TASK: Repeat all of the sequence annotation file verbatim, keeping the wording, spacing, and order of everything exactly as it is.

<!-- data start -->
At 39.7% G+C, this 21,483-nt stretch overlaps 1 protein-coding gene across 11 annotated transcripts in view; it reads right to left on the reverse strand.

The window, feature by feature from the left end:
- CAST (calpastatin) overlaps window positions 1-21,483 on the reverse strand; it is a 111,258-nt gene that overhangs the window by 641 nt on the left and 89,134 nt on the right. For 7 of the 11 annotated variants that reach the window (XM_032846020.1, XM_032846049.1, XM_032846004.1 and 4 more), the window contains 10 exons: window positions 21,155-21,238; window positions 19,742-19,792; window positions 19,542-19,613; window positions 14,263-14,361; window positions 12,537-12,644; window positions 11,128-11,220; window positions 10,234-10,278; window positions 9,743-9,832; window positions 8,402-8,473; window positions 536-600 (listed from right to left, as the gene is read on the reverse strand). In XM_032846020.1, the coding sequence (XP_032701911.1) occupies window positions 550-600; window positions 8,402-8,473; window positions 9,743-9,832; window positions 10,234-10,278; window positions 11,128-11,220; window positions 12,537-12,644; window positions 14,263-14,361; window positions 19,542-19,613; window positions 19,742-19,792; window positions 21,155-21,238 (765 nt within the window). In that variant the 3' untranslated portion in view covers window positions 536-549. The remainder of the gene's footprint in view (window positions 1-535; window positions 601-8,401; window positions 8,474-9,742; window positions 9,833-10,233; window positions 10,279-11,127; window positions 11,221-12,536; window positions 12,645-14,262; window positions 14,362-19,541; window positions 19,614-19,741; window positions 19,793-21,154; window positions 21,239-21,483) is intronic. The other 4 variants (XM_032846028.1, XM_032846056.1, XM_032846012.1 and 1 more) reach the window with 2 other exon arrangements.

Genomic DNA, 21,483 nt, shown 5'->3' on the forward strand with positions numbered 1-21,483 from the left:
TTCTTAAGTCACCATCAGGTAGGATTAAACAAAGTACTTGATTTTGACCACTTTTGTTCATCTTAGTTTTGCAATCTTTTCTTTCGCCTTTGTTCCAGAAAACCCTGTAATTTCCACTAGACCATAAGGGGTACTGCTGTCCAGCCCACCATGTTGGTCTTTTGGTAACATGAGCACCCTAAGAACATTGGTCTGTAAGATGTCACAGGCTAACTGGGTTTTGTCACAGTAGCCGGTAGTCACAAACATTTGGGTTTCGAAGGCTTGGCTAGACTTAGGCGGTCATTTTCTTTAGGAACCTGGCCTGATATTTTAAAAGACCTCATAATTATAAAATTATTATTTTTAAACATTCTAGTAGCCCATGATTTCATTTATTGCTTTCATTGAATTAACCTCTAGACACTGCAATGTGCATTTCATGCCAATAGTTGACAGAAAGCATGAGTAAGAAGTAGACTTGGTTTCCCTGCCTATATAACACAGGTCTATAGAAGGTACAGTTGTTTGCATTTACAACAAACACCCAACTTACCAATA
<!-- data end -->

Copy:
At 39.7% G+C, this 21,483-nt stretch overlaps 1 protein-coding gene across 11 annotated transcripts in view; it reads right to left on the reverse strand.

The window, feature by feature from the left end:
- CAST (calpastatin) overlaps window positions 1-21,483 on the reverse strand; it is a 111,258-nt gene that overhangs the window by 641 nt on the left and 89,134 nt on the right. For 7 of the 11 annotated variants that reach the window (XM_032846020.1, XM_032846049.1, XM_032846004.1 and 4 more), the window contains 10 exons: window positions 21,155-21,238; window positions 19,742-19,792; window positions 19,542-19,613; window positions 14,263-14,361; window positions 12,537-12,644; window positions 11,128-11,220; window positions 10,234-10,278; window positions 9,743-9,832; window positions 8,402-8,473; window positions 536-600 (listed from right to left, as the gene is read on the reverse strand). In XM_032846020.1, the coding sequence (XP_032701911.1) occupies window positions 550-600; window positions 8,402-8,473; window positions 9,743-9,832; window positions 10,234-10,278; window positions 11,128-11,220; window positions 12,537-12,644; window positions 14,263-14,361; window positions 19,542-19,613; window positions 19,742-19,792; window positions 21,155-21,238 (765 nt within the window). In that variant the 3' untranslated portion in view covers window positions 536-549. The remainder of the gene's footprint in view (window positions 1-535; window positions 601-8,401; window positions 8,474-9,742; window positions 9,833-10,233; window positions 10,279-11,127; window positions 11,221-12,536; window positions 12,645-14,262; window positions 14,362-19,541; window positions 19,614-19,741; window positions 19,793-21,154; window positions 21,239-21,483) is intronic. The other 4 variants (XM_032846028.1, XM_032846056.1, XM_032846012.1 and 1 more) reach the window with 2 other exon arrangements.

Genomic DNA, 21,483 nt, shown 5'->3' on the forward strand with positions numbered 1-21,483 from the left:
TTCTTAAGTCACCATCAGGTAGGATTAAACAAAGTACTTGATTTTGACCACTTTTGTTCATCTTAGTTTTGCAATCTTTTCTTTCGCCTTTGTTCCAGAAAACCCTGTAATTTCCACTAGACCATAAGGGGTACTGCTGTCCAGCCCACCATGTTGGTCTTTTGGTAACATGAGCACCCTAAGAACATTGGTCTGTAAGATGTCACAGGCTAACTGGGTTTTGTCACAGTAGCCGGTAGTCACAAACATTTGGGTTTCGAAGGCTTGGCTAGACTTAGGCGGTCATTTTCTTTAGGAACCTGGCCTGATATTTTAAAAGACCTCATAATTATAAAATTATTATTTTTAAACATTCTAGTAGCCCATGATTTCATTTATTGCTTTCATTGAATTAACCTCTAGACACTGCAATGTGCATTTCATGCCAATAGTTGACAGAAAGCATGAGTAAGAAGTAGACTTGGTTTCCCTGCCTATATAACACAGGTCTATAGAAGGTACAGTTGTTTGCATTTACAACAAACACCCAACTTACCAATA